Enforcing Privacy in the Online World

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Remarks at the IAPP Canadian Privacy Summit 2010

May 27, 2010
Toronto, Ontario

Address by Jennifer Stoddart
Privacy Commissioner of Canada

(Check against delivery)

Versión en español


Introduction

Good morning.  It’s wonderful to be here in Toronto.

I had the pleasure of attending the IAPP global summit in Washington last month.  That event was extremely well organized and it sparked a lot of interesting discussions about international privacy issues. 

I’m delighted to be able to join you for this IAPP conference with a distinctly Canadian focus.

I thought you’d be interested in an update on my Office – where we are and where I see us going in the near future. 

For us, the future is all about the online world.

In recent days, we’ve seen yet another example of why it’s so important for us to be there – Google’s public admission that its Street View cars had been accidentally collecting snippets of people’s wireless communications on unsecured networks.

The privacy issues we’ve recently worked on with Google are part of a broader trend.

The last year or so has marked a turning point for the Office of the Privacy Commissioner of Canada.  We’ve seen dramatic growth in issues and investigations dealing with new technologies, particularly those related to the online realm.  It seems clear that those issues will continue to dominate our work for years to come. 

If we want to remain relevant as Canada’s privacy guardian, the online world is where we need to be focusing our attention.  And that is where we will be.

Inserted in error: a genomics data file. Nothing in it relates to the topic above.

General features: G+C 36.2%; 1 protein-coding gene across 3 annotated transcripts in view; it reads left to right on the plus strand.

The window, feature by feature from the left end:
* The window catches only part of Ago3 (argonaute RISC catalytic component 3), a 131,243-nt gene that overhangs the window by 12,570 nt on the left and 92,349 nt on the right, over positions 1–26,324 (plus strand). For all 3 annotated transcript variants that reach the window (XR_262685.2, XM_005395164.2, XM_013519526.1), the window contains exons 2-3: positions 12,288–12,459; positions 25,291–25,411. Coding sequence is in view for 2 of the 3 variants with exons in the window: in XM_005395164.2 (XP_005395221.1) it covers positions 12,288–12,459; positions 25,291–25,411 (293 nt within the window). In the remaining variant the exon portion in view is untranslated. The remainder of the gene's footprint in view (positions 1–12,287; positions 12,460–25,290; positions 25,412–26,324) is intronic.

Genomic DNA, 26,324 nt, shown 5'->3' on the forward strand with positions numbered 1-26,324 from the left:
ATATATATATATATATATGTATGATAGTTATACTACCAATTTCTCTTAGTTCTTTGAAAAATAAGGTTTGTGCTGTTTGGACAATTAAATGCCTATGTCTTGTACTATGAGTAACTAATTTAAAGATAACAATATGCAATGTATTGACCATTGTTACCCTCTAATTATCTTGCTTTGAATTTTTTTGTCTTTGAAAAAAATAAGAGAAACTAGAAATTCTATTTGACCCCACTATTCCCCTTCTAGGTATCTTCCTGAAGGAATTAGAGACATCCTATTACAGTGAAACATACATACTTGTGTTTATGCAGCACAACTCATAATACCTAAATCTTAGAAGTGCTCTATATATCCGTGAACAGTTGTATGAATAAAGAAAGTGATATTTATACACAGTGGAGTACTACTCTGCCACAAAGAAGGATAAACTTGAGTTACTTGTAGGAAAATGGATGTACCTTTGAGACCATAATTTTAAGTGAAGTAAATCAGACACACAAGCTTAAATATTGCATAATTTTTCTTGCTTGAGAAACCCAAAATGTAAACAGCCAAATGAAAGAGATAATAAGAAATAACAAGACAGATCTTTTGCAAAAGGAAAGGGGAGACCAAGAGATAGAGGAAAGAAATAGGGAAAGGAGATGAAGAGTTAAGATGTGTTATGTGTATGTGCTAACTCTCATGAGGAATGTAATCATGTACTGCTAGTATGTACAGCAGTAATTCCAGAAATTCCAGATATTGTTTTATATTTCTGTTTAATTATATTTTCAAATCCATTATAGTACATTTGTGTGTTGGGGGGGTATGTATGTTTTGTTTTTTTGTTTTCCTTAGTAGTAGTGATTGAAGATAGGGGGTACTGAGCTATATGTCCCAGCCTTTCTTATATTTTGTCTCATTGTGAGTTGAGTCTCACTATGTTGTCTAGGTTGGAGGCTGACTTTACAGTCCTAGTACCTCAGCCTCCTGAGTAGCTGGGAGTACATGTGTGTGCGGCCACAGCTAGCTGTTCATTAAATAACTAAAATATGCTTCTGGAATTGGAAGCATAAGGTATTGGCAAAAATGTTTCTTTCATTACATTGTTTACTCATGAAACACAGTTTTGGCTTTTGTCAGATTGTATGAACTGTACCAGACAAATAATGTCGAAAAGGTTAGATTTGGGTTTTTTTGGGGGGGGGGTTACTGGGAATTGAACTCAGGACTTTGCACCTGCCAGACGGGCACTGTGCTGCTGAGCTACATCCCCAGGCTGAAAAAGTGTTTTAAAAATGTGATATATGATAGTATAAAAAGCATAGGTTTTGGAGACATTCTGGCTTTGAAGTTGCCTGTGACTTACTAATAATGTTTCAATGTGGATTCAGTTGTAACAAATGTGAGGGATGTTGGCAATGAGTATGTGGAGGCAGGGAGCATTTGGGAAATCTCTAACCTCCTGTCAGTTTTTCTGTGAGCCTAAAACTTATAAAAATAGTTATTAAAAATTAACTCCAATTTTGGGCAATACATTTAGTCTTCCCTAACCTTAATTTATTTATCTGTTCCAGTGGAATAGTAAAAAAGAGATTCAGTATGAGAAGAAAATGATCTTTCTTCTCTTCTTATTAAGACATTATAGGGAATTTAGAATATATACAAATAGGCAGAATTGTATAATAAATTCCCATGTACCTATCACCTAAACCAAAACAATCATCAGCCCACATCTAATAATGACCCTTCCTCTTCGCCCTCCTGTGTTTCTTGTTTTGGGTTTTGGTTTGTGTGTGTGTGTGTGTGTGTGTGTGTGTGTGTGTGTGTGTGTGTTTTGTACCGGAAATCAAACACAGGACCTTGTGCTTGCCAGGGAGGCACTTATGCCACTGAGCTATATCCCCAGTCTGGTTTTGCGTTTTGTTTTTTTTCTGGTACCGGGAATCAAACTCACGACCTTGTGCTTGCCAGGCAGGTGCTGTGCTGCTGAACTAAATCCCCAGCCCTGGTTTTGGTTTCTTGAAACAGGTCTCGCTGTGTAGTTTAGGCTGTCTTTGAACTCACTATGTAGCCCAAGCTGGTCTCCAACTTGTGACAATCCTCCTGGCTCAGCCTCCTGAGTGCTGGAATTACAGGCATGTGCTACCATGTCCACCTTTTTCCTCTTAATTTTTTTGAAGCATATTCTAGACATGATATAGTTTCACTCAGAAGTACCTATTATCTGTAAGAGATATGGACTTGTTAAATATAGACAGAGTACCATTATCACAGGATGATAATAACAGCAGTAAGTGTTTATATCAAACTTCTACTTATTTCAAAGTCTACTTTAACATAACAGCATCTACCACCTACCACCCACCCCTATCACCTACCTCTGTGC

We need a greater commitment from some companies to bring themselves into line with privacy laws around the world.

Meanwhile, data protection authorities need new tools to address privacy online.  We have to find ways to meet the challenges of addressing online privacy in the context of our investigations.  After all, investigations involving online issues tend to be complex, highly technical, labour-intensive and deal with ever-changing websites.  They often involve companies based outside of Canada – raising the potential that they’ll be hesitant to cooperate with us. 

My Office is taking a multi-pronged approach to these challenges.

We’ve recognized that increased cooperation with our international colleagues is critical to our future success.  We’re involved in global privacy initiatives and working with international and provincial partners about issues of mutual interest.

We are also taking steps to ensure we have the right investigative resources in place.   We recently cleared up our backlog, freeing up resources for our expanding online work, and we’ve hired more technical experts.

We’re also working hard to develop a deeper understanding of privacy issues in a digital world.  Our current public consultations are a good example of that.

I’ll elaborate on these developments shortly. 

First, I do want to make clear: Our increased online focus doesn’t mean we’ll be ignoring bricks and mortar businesses!  In fact, we’re opening an office in Toronto so that we can work more effectively with the businesses located here.

We’ve made great progress in terms of how organizations operating under traditional business models handle personal information.  By and large, these companies are living up to their obligations under PIPEDA.

Online Context

The online world, however, is still something of a wild frontier when it comes to privacy protection. And with online companies taking on an increasingly important role in our daily lives, it’s ever-more important that we ensure real-world laws are working effectively in the digital environment.

I suspect that the problems we’re seeing have a lot to do with the raison d’être of these organizations.  They are in business for one perfectly legitimate reason:  To make a profit. 

While this is true of every business, the impact for privacy appears to be more acute in the digital context.

Some online companies appear to believe that the path to riches is to race to market with every new and innovative product.  In their frantic rush, they seemingly forget to look at what privacy laws say about what they can and can’t do. In some cases, they seemingly aren’t even bothering to glance at that legislation!